Monday, January 24, 2011

does religion poison everything?

Atheist Christopher Hitchens subtitled his book "How religion poisons everything". But does religion, specifically christianity, merit this comment? What is the evidence?

It isn't a simple question to answer, for there are many barriers to a reasonable understanding:

  • None of us really knows enough to say - we have to generalise wildly and avoid our own biases.
  • We can only properly assess religion by comparison with what people are like without religion.
  • People and nations act out of multiple motivations, and it is over-simplistic to single one motivation out for blame.

Nevertheless, I have had a go, and here is a summary.

the good ....


Christianity has set high aspirations in our ethics and culture, and been responsible for great music, literature art and architecture. Modern and more secular culture sometimes seems more dynamic, but sometimes drab, in comparison, and with lesser aspirations and less idealism.

foundations of western society

Many of the institutions we take for granted (universities and schools, hospitals, legal system, trade unions) were introduced by christians. However many modern secular movements (anti-war, pro environment and anti-discrimination against women, gays or racial minorities) have had a predominantly secular basis (though with some christian involvement).

community welfare

Christians have long been active in community welfare, via hospitals, schools, aged care, care of widows, orphans, the poor and disadvantaged. This continues today, with christians much more involved in, and likely to give in support of, community welfare projects at home and abroad, than unbelievers are.


Christians have higher levels of mental and physical health and wellbeing than non-believers. Both believers and non-believers feel their worldview has brought them peace, contentment and freedom from oppression.

... the bad and the ugly

genocide, war and mass killings

It has been estimated that secular and atheistic regimes in the twentieth century alone were responsible for far more deaths than those caused by christian nations in two millennia. Atheist David Ramsay Steele sums it up: "The history of the past one hundred years shows us that atheistic ideologies can sanctify more and bigger atrocities than Christianity or Islam ever did. The casualties inflicted by Communism and National Socialism vastly exceed - many hundredfold - the casualties inflicted by theocracies. In some cases (Mexico in the 1930s, Soviet Russia, and the People's Republic of China) there has been appalling persecution of theistic belief by politically empowered atheists, exceeding any historical atrocities against unbelievers and heretics."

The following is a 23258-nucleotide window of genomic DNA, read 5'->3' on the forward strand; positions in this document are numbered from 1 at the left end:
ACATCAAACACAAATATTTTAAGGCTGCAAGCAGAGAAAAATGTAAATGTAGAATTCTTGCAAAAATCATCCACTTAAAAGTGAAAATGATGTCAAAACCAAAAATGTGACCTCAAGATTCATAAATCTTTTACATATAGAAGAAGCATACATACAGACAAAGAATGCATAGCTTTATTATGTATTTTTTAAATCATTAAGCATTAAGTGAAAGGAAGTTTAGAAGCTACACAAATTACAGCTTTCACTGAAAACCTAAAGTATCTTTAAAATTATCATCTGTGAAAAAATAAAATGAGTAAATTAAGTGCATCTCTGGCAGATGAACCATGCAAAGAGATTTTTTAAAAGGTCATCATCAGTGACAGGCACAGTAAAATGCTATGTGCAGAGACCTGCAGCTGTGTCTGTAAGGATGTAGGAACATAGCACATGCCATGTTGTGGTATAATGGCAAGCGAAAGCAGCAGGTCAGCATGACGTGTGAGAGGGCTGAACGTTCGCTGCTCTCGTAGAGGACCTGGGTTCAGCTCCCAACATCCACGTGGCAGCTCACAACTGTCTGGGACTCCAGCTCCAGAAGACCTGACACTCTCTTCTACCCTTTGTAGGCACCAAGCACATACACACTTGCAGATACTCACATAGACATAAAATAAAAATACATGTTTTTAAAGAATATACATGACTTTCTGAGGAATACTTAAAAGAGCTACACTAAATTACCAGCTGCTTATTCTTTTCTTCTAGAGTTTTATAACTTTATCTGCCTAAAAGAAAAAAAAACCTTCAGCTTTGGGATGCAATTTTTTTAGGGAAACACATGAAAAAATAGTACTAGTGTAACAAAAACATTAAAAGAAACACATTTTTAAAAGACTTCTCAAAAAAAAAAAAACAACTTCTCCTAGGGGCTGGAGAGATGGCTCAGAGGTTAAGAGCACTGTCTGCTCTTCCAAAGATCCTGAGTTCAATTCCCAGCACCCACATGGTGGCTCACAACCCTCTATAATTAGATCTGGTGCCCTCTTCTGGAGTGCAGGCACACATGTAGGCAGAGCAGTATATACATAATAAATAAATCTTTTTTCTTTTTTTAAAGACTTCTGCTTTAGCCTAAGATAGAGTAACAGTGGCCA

oppression, intolerance and opposition to progress

Religions have often supported discrimination and intolerance, from the caste system in Hinduism and slavery in christian and Islamic countries to apartheid, repression of women and anti-Semitism, though christians have also fought against them. Totalitarian atheist regimes have also been guilty of some of these. The church has been accused of opposing scientific progress in the Middle Ages, but this is mostly exaggerated - the church established universities and many early "scientists" were priests. Some present day christians oppose some aspects of science (principally evolution and climate change) and some forms of social change (e.g. anti-discrimination against women and gays).

modern western values

Many people believe modern secular western society has lost its way, and no longer offers citizens strong ethical values or meaning, with increased family breakdown, suicide and depression as a result.However others blame the church for much that is wrong.


Overall, it is hard to think that western society, and many less developed countries, would have been better off without christianity. Both belief and unbelief have been associated with great evils, and it seems that both are more benign when not linked to state power structures. It seems that christianity has done more good than has flowed from non-belief. The church has been a mixed blessing, with much we can be thankful for, but much that requires repentance. The teachings of Jesus have motivated many people to altruism, but non-belief has yet to demonstrate the same power for improvement.

read more

Do you think I've made these assessments fairly, or not? Check out the evidence for yourself, or read in more detail my assessments of belief and unbelief.

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